NPR Isn’t the Only Place to Donate Your Car

Jeff Haanen

I arrived at the car repair shop hopeful, only to get the dire news. The total repair for my 2006 Subaru Forester would cost $3,300. The Kelley Blue Book value? Well, let’s say that the cost of repairs far exceeded the total value of my beloved Subaru.

What to do? 

As I started shopping for a new car, I asked the dealership what my car would be worth on trade in. The salesperson said it would only be worth $500–$1,000. “What? That’s it?” I asked myself. 

To add insult to injury, when the time came for trade in, the dealership only offered me $250 when it came time to trade it in. “Can’t you sell it for parts and get at least $1,000?”

So, rather than trading my old car for a new one, I decided to donate my car. I’ve never donated a car before–but I’ve been encouraged to consider it several times by National Public Radio. 

I dove in and decided to donate it to the work of Denver Institute. I thought it would be a complex process, but it took me less than 5 minutes.

Here’s how to donate your car to DIFW:

1. Fill out the vehicle donation form.

Go to the Give page on our website and click on the tab that says “vehicle.” Fill out the information about your car and click Continue. On the next page, you’ll fill out your address and contact information. After that, you’ll receive a confirmation email.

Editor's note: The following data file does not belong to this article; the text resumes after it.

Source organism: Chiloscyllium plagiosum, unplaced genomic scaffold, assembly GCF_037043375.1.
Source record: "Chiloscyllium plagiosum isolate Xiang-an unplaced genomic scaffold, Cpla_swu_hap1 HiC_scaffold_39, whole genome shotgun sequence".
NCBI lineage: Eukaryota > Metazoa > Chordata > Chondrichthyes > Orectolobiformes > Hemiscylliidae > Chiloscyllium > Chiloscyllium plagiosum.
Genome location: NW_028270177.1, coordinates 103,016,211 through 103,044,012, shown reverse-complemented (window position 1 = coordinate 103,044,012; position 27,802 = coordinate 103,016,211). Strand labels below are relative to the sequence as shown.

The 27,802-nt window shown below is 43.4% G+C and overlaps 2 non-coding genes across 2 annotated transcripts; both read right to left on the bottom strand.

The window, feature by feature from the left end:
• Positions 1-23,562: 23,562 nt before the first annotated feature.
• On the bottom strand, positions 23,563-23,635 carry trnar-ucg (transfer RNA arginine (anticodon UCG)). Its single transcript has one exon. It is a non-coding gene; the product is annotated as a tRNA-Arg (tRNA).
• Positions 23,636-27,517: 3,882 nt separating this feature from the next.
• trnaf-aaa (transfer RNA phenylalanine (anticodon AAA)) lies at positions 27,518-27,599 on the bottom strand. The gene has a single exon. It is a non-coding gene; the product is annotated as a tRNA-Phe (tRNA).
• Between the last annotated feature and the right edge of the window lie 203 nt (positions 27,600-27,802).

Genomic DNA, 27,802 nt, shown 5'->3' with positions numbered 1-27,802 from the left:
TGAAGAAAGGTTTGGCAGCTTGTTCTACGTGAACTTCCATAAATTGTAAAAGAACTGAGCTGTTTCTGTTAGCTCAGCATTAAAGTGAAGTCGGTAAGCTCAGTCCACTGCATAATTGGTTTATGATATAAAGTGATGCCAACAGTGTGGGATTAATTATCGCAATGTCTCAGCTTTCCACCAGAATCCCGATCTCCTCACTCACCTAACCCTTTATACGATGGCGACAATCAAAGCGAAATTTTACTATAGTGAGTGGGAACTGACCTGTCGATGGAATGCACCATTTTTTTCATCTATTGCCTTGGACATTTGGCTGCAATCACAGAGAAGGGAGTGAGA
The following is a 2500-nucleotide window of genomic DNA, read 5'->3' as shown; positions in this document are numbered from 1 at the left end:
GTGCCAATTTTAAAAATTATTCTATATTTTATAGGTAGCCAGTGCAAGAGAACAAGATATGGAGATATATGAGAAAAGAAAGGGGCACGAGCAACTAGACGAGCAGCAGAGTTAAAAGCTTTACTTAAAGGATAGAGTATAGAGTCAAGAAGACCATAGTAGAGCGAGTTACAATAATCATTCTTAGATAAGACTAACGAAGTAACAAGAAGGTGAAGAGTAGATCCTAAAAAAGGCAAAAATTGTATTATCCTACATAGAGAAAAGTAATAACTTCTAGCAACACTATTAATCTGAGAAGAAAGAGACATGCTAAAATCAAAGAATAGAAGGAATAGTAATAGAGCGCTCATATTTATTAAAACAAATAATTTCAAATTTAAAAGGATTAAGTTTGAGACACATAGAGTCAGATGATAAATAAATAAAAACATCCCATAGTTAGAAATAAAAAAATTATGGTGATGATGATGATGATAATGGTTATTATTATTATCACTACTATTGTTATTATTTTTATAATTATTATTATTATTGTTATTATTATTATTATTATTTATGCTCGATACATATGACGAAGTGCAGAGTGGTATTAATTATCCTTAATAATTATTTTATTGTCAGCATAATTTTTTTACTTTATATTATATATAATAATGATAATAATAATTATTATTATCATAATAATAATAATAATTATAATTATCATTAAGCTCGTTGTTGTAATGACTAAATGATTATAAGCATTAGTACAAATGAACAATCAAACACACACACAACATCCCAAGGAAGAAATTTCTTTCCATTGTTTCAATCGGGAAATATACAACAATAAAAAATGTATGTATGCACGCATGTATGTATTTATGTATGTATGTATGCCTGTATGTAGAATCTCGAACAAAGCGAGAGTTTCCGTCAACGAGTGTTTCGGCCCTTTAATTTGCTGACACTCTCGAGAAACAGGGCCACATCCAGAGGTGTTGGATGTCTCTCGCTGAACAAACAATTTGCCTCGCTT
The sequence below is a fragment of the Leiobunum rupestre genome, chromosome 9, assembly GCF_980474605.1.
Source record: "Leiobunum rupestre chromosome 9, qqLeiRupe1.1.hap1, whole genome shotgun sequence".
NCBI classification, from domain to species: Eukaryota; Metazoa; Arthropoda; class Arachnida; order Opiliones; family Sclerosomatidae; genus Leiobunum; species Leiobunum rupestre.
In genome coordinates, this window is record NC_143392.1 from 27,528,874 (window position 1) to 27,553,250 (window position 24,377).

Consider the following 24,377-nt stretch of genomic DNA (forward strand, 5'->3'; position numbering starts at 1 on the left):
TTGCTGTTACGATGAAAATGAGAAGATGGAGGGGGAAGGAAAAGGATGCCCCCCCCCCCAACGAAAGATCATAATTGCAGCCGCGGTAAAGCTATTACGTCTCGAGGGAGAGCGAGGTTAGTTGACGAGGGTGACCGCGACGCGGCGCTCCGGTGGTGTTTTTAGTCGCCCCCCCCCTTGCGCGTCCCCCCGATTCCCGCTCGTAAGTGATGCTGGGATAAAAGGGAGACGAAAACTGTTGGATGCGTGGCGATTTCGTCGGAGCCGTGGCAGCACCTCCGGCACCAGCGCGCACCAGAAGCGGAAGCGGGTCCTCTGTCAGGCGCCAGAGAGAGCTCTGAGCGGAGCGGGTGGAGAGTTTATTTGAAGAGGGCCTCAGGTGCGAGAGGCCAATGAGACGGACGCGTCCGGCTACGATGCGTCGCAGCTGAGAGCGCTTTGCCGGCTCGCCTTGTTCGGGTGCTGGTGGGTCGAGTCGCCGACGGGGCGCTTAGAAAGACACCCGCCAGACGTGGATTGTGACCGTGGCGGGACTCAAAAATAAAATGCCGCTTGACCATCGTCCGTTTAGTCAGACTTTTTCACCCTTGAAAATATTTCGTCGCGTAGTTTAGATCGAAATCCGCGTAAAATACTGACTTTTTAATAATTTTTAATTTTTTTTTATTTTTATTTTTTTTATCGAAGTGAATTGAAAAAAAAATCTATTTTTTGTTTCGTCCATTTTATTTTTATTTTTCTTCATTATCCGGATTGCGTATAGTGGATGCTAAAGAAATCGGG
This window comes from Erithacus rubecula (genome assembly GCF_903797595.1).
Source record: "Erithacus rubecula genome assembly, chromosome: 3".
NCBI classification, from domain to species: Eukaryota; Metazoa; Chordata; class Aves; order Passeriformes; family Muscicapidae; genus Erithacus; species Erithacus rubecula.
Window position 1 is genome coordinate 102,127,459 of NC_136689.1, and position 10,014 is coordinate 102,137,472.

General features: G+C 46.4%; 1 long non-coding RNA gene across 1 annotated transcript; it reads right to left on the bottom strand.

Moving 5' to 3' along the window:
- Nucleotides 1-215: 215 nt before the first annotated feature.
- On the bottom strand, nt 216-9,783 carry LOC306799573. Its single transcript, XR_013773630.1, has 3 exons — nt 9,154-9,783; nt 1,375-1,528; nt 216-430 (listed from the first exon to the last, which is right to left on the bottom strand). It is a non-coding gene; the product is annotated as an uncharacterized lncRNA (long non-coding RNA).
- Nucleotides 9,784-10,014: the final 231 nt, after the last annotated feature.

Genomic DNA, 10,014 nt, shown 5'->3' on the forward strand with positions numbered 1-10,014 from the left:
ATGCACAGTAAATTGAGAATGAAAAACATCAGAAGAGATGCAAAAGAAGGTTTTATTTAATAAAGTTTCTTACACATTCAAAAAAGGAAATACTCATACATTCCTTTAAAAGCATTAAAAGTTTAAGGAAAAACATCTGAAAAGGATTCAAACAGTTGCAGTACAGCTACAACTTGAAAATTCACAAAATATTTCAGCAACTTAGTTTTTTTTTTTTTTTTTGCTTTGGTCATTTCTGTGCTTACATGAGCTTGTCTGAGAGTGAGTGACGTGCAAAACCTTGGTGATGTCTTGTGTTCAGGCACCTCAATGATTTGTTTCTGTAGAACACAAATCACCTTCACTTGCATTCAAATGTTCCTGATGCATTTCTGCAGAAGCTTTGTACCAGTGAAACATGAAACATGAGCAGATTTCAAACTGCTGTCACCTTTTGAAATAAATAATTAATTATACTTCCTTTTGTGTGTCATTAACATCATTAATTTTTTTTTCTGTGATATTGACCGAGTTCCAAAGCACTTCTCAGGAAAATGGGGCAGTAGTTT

2. Schedule a pick-up time for your car.

Within 48 hours, you’ll receive a call from a company that will pick up your car; simply schedule a convenient time for them to pick up your car.

3. Smile.

That’s it! You’ll clean out the stuff in your glove compartment, sign the title, and leave the keys for pick up. The company will then auction off your car and the amount they receive at the auction will be donated to the charity. When that’s complete (usually in less than a few weeks), you’ll receive a tax-deductible receipt through our partners at iDonate for the amount you ultimately donated to DIFW.

Our family budget is tight. But rather than selling my car to a car dealer, marking it up and then reselling it (and receiving a fraction of the value in the process), donating your car is easier than selling it privately and benefits a cause you care about.

I’m biased, of course, but one of those causes is building a network of Christian leaders who can impact our culture with the gospel. For my wife and me, it was a pleasure to turn old metal parts into kingdom impact.


Jeff Haanen

Jeff Haanen is a writer and entrepreneur. He founded Denver Institute for Faith & Work, a community of conveners, teachers and learners offering experiences and educational resources on the gospel, work, and community renewal. He is the author of An Uncommon Guide to Retirement: Finding God’s Purpose for the Next Season of Life and an upcoming two-book series on spiritual formation, vocation, and the working class for Intervarsity Press. He lives with his wife and four daughters in Denver and attends Wellspring Church in Englewood, Colorado.